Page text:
M.L.: There was a different perspective at the time. Today we speak about children’s rights and children’s right to education. But those kinds of considerations didn’t figure in the 1800s. Lots of children had to work. Poverty was a huge problem at the time.

And even though there were critics of the system even back then, these were voices in the wilderness.

swissinfo: Did these children suffer physically from the work they had to do?

M.L.: That was often the case. They were often given too little to eat [which stunted their growth].

There were also emotional scars. Lots of these discarded children couldn’t cope with adult life. Statistics show that many of them turned to crime.

swissinfo: And these children were also often sexually abused?

M.L.: I found dozens of cases of sexual abuse in court files, most of which never became public. The problem was usually solved by moving the child to another place.

The people who committed these acts were sometimes fined, but never imprisoned.

swissinfo: Did some rejected children complain or rebel?

M.L.: Some tried to, but they usually didn’t find anyone willing to listen.

swissinfo: Children were auctioned off in some places as late as the 1930s. How were these auctions allowed to happen in “free” Switzerland?

M.L.: It’s not possible to explain that. And an explanation wasn’t required at the time.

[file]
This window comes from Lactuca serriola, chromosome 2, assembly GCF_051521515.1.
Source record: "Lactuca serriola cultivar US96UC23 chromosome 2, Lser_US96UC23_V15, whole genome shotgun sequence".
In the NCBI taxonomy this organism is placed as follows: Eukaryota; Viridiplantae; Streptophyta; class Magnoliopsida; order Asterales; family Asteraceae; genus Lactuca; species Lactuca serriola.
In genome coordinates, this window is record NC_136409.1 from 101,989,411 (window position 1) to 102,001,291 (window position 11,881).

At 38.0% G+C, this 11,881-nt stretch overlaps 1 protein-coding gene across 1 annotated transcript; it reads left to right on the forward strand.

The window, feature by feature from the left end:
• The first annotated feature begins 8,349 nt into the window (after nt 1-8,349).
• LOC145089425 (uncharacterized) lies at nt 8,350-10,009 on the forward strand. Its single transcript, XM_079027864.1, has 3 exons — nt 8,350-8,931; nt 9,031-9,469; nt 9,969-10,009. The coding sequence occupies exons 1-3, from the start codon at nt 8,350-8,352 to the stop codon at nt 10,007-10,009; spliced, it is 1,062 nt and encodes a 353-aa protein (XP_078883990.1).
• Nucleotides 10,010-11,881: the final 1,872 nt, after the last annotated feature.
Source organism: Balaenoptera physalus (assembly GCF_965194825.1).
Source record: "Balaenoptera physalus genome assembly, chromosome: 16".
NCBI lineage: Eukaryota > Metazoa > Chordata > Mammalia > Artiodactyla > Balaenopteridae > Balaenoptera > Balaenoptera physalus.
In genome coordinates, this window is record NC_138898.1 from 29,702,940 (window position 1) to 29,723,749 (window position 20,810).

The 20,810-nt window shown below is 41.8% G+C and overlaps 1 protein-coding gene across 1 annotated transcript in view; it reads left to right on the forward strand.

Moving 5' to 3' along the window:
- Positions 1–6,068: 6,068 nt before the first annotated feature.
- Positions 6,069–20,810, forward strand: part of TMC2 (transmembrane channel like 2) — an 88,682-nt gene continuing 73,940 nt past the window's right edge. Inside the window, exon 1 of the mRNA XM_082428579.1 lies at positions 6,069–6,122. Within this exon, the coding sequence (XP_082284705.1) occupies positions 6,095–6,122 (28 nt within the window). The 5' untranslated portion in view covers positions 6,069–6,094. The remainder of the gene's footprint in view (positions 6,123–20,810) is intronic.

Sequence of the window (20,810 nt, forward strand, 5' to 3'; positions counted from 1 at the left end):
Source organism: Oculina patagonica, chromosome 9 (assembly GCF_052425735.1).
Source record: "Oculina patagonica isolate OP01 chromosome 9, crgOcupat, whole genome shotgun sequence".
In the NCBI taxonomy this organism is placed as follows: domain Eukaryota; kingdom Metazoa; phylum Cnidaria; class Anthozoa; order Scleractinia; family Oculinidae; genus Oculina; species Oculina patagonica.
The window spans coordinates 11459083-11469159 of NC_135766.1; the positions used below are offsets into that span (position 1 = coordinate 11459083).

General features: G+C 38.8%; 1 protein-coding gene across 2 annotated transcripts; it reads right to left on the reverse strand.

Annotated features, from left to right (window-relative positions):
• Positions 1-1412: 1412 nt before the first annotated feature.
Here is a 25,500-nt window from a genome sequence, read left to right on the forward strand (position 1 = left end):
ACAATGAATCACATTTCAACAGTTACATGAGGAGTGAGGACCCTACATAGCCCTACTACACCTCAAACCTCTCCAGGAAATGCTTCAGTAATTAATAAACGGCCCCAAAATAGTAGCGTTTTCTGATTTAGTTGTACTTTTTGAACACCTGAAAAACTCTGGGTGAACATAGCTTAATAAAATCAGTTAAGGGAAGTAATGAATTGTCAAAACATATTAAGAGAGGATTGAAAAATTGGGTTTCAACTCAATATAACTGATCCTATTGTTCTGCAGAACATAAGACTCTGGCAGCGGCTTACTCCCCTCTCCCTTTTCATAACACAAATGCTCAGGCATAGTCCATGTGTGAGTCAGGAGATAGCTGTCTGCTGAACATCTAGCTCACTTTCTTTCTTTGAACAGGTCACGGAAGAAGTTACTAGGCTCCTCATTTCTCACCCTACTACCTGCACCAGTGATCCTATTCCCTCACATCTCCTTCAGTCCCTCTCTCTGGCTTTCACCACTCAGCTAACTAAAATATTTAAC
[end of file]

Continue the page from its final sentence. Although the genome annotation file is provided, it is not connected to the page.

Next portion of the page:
swissinfo: Some former Verdingkinder, along with historians and politicians, are calling for a historical reappraisal of this subject. What progress has been made?

M.L.: We want to carry out a nationwide research project, which would take up to three years. But so far we haven’t found any support. We could work jointly with the universities or look for private financing.

swissinfo: What are the main obstacles?

M.L.: There are very few sources available. Local authorities and archives only show the bare figures and there are very few written accounts from the victims. That’s why we launched an appeal on Swiss television for former rejected children to come forward.

swissinfo: There’ve also been calls for some form of compensation for these injustices.

M.L.: At the very least, local authorities should acknowledge the errors committed in the past. And they should issue an apology to all former Verdingkinder.

swissinfo: Do you think that these former Verdingkinder will live to see their suffering acknowledged?

M.L.: I hope so. I’m confident, even though there’s been no definite support for our project yet. We cannot tackle this alone.

swissinfo-interview: Renat Künzi (translation: Vanessa Mock)

Verdingkinder were mostly the orphaned children of unmarried or divorced mothers and poor families.

Farmers received a maintenance fee from local authorities to provide food and shelter for the children.

But in practice, many children were malnourished and overworked. Some were beaten or even sexually abused by their host families.

The child labour trade was managed by local authorities, some of which even held public auctions for the child workers.